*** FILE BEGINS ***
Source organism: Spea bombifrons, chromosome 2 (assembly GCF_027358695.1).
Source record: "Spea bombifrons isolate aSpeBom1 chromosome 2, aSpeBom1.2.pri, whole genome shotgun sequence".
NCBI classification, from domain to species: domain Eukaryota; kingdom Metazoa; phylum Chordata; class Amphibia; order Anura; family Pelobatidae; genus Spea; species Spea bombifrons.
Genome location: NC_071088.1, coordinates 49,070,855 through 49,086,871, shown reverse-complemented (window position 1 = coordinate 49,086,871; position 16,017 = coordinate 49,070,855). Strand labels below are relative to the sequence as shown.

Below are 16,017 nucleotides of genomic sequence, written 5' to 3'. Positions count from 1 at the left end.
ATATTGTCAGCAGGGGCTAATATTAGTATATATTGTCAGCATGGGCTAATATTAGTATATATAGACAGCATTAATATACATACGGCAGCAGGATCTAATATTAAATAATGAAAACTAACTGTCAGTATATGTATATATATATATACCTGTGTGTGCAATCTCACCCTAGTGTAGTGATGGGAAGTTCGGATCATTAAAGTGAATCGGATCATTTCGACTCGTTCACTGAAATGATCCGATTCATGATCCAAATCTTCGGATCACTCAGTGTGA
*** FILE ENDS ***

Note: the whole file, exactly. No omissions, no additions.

Source organism: Spea bombifrons, chromosome 2 (assembly GCF_027358695.1).
Source record: "Spea bombifrons isolate aSpeBom1 chromosome 2, aSpeBom1.2.pri, whole genome shotgun sequence".
NCBI classification, from domain to species: domain Eukaryota; kingdom Metazoa; phylum Chordata; class Amphibia; order Anura; family Pelobatidae; genus Spea; species Spea bombifrons.
Genome location: NC_071088.1, coordinates 49,070,855 through 49,086,871, shown reverse-complemented (window position 1 = coordinate 49,086,871; position 16,017 = coordinate 49,070,855). Strand labels below are relative to the sequence as shown.

Below are 16,017 nucleotides of genomic sequence, written 5' to 3'. Positions count from 1 at the left end.
ATATTGTCAGCAGGGGCTAATATTAGTATATATTGTCAGCATGGGCTAATATTAGTATATATAGACAGCATTAATATACATACGGCAGCAGGATCTAATATTAAATAATGAAAACTAACTGTCAGTATATGTATATATATATATACCTGTGTGTGCAATCTCACCCTAGTGTAGTGATGGGAAGTTCGGATCATTAAAGTGAATCGGATCATTTCGACTCGTTCACTGAAATGATCCGATTCATGATCCAAATCTTCGGATCACTCAGTGTGA